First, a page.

Power and Progress: American National Identity, the War of 1898, and the Rise of American Imperialism
LSU Press, 2006 M02 1 - 384 pages
In Power and Progress, Paul T. McCartney presents a provocative case study of the Spanish-American War, exposing newfound dimensions to the relationship between American nationalism and U.S. foreign policy. Two significant but distinct foreign-policy issues are at the center of McCartney's analysis: the declaration of war against Spain in 1898 and the annexation of the Philippine Islands as part of the war's peace treaty. According to McCartney, Americans were very explicitly and self-consciously expanding their nation's sense of mission in making these two foreign-policy decisions. They drew upon a cultural identity forged from racist, religious, and liberal-democratic characteristics to guide the United States into the uncharted waters of international prominence. What America did abroad they emphatically framed in terms of what they believed America to be. Foreign policy, McCartney argues, provided a concrete focus for this sense of mission on the world stage and played a marked role in shaping the contours and substance of American nationalism itself.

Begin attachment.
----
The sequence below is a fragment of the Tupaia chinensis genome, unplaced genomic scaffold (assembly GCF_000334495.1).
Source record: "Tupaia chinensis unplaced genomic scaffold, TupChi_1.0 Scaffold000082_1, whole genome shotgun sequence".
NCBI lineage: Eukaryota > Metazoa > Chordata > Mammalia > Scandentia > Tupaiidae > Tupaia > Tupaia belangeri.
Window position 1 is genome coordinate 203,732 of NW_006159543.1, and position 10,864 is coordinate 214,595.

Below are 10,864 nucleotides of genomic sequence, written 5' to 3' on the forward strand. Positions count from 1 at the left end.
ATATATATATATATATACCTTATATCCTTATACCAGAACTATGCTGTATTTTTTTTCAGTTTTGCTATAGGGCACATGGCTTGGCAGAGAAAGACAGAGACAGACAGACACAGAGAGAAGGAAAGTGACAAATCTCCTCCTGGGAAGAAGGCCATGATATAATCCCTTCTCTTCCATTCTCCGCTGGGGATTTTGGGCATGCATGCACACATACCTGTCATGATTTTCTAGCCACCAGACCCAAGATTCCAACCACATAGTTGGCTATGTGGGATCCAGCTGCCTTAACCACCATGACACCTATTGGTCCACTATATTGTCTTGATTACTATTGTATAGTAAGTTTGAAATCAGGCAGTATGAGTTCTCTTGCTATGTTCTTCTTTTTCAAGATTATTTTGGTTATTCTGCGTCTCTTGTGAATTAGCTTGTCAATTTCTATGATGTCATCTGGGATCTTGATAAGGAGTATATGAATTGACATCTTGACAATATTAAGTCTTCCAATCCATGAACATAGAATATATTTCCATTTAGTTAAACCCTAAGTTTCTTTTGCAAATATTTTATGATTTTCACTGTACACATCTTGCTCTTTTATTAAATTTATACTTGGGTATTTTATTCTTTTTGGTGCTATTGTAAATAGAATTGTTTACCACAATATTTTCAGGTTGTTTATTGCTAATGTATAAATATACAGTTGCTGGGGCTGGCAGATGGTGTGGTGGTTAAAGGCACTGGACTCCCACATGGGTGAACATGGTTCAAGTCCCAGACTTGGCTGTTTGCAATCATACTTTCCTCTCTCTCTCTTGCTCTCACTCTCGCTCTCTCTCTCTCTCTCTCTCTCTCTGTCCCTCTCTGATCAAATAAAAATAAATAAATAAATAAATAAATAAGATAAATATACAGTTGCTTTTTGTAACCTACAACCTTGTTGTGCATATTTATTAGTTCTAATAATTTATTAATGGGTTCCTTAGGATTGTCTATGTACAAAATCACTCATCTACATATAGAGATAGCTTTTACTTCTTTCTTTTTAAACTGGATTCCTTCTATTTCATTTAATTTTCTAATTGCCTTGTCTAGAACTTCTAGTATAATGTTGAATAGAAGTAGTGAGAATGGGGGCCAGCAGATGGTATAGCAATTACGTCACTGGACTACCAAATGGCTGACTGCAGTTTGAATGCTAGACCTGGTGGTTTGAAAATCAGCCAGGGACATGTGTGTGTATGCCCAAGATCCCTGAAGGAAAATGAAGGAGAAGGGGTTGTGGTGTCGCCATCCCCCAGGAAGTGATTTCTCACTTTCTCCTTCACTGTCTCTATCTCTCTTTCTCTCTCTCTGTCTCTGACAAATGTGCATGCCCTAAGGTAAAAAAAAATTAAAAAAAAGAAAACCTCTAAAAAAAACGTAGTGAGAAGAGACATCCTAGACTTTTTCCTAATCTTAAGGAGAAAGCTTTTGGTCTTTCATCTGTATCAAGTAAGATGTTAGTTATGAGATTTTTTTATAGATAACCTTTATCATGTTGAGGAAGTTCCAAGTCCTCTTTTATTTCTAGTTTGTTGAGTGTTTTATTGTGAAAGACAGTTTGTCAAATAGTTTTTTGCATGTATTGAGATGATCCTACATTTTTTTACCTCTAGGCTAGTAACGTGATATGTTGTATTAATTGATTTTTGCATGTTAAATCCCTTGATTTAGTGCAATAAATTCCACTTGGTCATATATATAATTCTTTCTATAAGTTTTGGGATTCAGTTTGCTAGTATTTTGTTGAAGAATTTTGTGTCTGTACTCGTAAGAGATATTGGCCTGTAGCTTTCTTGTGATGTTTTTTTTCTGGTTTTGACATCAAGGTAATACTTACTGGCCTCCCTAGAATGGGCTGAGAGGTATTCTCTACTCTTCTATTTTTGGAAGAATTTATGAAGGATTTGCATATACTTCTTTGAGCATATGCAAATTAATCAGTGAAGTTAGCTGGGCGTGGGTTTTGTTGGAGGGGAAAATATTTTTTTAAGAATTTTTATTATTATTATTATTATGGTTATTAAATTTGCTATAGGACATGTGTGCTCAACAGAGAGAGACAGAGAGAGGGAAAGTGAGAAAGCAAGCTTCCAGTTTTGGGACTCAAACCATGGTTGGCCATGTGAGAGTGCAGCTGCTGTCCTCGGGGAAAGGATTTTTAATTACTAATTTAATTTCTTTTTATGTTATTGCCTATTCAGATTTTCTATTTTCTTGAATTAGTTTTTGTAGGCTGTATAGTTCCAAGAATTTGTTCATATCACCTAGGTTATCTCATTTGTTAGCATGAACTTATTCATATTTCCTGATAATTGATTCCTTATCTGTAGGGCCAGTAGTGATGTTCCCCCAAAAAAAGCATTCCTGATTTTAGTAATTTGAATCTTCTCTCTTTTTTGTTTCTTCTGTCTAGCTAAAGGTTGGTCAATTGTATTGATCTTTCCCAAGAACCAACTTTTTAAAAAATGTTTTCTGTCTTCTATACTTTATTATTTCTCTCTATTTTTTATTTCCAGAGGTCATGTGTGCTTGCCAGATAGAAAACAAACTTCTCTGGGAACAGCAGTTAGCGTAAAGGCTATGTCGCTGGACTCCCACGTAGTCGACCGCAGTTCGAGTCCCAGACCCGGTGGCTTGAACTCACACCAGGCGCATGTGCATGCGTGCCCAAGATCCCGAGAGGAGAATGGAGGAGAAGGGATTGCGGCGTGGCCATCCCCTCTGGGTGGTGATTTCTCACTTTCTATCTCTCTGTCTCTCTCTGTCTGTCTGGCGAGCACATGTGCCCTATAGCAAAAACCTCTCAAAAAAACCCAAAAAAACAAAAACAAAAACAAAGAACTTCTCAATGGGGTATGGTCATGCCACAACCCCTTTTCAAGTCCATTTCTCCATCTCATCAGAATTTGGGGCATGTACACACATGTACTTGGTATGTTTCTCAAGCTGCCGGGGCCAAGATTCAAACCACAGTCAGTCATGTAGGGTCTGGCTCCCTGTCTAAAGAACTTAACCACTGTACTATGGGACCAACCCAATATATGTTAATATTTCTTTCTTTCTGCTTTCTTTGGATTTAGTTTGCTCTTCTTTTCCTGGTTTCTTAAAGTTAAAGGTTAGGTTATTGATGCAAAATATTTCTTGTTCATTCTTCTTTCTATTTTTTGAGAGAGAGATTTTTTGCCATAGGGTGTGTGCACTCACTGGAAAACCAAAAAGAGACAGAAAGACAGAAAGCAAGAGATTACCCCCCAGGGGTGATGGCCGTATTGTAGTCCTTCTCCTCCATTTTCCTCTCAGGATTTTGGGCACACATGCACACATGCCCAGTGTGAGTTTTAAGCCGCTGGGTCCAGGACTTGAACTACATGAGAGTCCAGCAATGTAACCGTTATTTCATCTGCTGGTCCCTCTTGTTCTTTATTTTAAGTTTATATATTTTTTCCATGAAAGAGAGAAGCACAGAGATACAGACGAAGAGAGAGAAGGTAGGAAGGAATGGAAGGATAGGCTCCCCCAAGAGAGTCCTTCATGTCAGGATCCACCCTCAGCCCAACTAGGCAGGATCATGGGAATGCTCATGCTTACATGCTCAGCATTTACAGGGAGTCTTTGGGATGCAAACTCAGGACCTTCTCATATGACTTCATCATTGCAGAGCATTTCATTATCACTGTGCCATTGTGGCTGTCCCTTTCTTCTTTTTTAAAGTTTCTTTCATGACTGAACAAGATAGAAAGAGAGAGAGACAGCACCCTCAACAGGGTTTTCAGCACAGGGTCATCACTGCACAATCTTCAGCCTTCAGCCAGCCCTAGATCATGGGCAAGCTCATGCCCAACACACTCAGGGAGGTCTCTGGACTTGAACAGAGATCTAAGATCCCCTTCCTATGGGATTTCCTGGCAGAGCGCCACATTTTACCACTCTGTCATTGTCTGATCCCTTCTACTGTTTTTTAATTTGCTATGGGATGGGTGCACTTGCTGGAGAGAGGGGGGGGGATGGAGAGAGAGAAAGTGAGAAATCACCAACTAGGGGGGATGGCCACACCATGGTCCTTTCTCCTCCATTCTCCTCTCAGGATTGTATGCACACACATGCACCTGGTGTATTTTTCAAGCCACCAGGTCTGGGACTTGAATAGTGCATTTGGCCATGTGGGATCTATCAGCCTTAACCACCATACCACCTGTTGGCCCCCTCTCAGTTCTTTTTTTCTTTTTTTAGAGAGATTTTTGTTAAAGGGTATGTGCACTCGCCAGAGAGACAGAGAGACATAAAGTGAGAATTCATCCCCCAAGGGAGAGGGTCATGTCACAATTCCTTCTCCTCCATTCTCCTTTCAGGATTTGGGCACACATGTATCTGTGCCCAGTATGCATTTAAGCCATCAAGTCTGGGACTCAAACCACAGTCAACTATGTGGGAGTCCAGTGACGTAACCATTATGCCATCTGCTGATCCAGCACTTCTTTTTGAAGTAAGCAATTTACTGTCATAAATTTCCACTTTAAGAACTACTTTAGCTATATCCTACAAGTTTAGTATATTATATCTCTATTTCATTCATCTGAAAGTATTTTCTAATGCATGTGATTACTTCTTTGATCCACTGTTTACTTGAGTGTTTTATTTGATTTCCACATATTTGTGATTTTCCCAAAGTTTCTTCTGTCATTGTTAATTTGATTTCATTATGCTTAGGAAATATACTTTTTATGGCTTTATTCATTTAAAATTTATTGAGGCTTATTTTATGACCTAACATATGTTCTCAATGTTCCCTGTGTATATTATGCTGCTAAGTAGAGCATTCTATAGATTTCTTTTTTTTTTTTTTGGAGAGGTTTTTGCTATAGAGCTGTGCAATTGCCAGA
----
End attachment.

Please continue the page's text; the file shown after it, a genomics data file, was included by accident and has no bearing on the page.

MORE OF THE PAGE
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Power and Progress: American National Identity, the War of 1898, and the ...
Paul T. McCartney
No preview available - 2006